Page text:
The heights of pleasure brought about by good food and wine are available at Altos in Subiaco...

ALTOS in Subiaco has to be one of the only places wine connoisseurs can get the whole box and dice – an extensive wine list, well trained staff and impeccable cuisine.

Altos has won the State's best wine list of the year award from wine distributors Tucker Seabrook; picked up an award for excellence from US magazine Wine Spectator for the second year running; and has the Catering Institute’s 2001 Sommelier of the Year on hand to dispense wine and knowledge.

The restaurant is winning the wine accolades because of its commitment to sourcing good quality wines, says Sommelier of the Year Shaun Maher.

“Clientele are becoming more educated about wines,” he says.

“And there are now more avenues for consumers to learn about all types of wines.”

But the problem of a homogenised wine list plaguing many restaurants comes back to a lack of time and re-sources, Mr Maher says.

“Wine companies sell specific wines to boost their sales. Because of the ease, a lot of restaurants have the wine companies compile their wine lists,” he says.

There is no such problem for Altos, however, with two wine lists – the Cellar List, which consists of more than 300 wines; and the Concise List, which changes weekly, and is compiled from a list drawn up by owner Steven Scaffedi and Mr Maher's predecessor, Terry Chellepah.

“I replaced Terry Chellepah, who was instrumental in designing the structure of the (Altos) wine list, so I was lucky in that I inherited a very good list,” he says.

Mr Maher has been at Altos for about three and a half years and spends a significant amount of time selecting the restaurant’s wines.

“We work very hard at researching the best wines on offer and we deal closely with wine companies and they know that we’re after unique products,” he says.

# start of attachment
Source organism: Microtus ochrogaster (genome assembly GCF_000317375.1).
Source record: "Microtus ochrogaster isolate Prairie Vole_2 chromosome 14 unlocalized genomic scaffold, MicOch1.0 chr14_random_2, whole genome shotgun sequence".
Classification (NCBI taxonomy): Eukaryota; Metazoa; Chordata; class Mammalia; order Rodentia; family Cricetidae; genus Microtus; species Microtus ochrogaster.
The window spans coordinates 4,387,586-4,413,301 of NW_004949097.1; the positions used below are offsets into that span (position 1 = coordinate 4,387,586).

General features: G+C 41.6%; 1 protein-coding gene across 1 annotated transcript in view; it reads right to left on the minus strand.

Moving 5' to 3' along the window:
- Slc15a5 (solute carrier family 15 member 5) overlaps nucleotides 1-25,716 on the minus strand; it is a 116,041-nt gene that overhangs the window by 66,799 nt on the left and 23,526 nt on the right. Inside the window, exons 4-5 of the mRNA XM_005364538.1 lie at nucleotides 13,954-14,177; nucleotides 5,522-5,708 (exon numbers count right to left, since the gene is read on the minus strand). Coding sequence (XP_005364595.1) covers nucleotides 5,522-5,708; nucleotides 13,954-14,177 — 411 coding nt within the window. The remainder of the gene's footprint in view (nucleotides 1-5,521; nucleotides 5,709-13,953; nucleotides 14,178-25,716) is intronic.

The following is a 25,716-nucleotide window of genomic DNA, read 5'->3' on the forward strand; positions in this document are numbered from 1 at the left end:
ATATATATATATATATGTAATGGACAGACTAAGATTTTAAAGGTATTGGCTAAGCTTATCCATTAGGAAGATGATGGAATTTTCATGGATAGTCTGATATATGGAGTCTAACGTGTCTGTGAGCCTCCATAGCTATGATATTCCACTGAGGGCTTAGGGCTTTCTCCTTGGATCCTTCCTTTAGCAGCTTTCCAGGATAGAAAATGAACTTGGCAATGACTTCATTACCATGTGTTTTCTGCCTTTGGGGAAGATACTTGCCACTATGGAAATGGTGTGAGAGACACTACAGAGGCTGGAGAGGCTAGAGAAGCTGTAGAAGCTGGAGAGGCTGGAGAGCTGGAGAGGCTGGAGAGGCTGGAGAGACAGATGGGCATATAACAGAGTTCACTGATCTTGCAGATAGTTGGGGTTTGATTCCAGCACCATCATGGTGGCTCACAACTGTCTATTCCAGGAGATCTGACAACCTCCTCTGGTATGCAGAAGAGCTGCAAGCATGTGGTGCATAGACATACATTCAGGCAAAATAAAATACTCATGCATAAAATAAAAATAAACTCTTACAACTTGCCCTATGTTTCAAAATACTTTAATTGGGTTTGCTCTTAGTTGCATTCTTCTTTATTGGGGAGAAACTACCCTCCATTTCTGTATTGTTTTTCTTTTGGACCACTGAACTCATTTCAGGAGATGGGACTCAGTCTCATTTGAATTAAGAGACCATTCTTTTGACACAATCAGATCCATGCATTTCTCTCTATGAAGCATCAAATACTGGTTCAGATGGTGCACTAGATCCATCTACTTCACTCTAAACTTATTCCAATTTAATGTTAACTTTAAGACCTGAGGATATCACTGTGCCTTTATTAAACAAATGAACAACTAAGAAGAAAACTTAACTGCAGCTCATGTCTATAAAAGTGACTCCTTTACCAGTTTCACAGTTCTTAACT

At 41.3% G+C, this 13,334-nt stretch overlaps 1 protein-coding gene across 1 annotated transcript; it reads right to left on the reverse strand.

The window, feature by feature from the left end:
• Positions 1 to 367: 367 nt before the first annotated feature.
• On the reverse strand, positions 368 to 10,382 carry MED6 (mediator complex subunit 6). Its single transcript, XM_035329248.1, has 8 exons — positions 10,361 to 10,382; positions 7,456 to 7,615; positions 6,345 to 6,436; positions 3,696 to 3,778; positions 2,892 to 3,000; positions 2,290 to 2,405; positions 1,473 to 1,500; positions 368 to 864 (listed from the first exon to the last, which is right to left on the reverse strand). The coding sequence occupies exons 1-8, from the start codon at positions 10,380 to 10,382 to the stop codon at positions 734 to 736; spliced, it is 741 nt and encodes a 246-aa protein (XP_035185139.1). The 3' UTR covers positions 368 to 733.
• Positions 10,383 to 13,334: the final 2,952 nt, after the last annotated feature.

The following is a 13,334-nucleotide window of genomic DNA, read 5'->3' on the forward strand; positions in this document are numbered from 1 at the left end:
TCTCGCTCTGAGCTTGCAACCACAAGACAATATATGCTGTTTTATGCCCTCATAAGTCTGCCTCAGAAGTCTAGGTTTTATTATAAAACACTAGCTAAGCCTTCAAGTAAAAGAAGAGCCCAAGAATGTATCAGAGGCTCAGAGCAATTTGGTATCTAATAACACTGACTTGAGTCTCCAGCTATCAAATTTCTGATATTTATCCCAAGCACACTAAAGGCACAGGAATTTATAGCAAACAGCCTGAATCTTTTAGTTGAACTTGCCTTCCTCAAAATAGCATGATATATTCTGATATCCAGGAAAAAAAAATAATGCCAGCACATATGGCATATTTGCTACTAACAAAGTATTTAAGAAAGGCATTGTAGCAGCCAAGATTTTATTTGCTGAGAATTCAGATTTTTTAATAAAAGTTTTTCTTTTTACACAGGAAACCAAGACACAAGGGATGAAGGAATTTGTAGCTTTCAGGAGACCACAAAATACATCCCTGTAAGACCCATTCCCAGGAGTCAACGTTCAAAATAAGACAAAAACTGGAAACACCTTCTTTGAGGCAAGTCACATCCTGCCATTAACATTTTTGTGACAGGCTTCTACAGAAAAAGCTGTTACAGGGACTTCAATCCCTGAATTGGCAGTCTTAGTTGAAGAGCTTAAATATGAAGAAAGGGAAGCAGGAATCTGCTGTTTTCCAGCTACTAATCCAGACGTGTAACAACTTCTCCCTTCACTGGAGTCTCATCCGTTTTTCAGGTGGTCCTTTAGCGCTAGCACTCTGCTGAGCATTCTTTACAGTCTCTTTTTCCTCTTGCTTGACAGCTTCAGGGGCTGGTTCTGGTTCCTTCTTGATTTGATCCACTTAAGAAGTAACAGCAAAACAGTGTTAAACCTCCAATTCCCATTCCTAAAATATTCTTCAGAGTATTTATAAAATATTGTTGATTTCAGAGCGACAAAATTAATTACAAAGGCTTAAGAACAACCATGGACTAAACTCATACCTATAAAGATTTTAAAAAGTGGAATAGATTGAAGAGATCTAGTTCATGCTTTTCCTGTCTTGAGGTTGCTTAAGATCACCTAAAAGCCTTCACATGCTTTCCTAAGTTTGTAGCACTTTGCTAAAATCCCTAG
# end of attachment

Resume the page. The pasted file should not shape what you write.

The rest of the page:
“We source quality wines regardless if they’re made in southern Italy or here in Australia,” Mr Maher says.

And having such a wide range and an ever-changing list requires staff training if the list is to be successful.

“My task, as it should be as a sommelier, is to choose and search for wines, to construct the wine list, train staff, and to sell wine,” he says.

And while some establishments have come and gone along the Subi strip, Altos management tells us the restaurant with the best wine list is simply not for sale. Sorry!

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HOSPITALITY staff rejoice, those looking for a no-fuss alcohol transaction … forget it. Racing and Gaming Minister Nick Griffiths has ruled out the introduction of the recently patented alcohol vending machines.

Mr Griffiths reiterated in parliamentary question time that the liquor industry is a significant employer of thousands of people and that alcohol vending machines would pose a threat to the level of employment in WA and would remove the responsible serving of alcohol.

“The introduction of alcohol vending machines would be irresponsible and dangerous. People are trained to serve alcohol and to know when a person should be responsible to purchase alcohol. These vending machines remove that responsibility,” he says.

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One of our intrepid reporters recently suggested Perth’s culinary leader, Alain Fabregues, and his wife Elizabeth had closed the famed Loose Box restaurant.

We were as glad as any of the restaurant’s enthusiastic patrons to be reminded last week that the Mundaring eatery and its accompanying chalets are still well and truly open - with the Fabreques still at the reins.

Mrs Fabreques told us The Loose Box had been on the market for about six months, but the lack of an offer had forced the couple to reconsider their options. She said so many customers had expressed their disappointment at the thought of losing their favourite chef that the feedback had renewed their enthusiasm for the business.

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Style and grace will be flaunted by Windows restaurant on September 7. Why? Well, it would have been Coco Chanel’s 117th birthday and the Burswood has decided to put on a very French very chic afternoon in the Windows restaurant.

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Gershwin’s has changed tack and will now only offer a la carte dining to the public on Friday and Saturday evenings.

The Hyatt says the success of private functions utilising the three separate areas of Gershwin’s – the main dining room, private dining suite, and the wine room – has prompted them to make Gershwin’s a private function venue from Sunday through Thursday.

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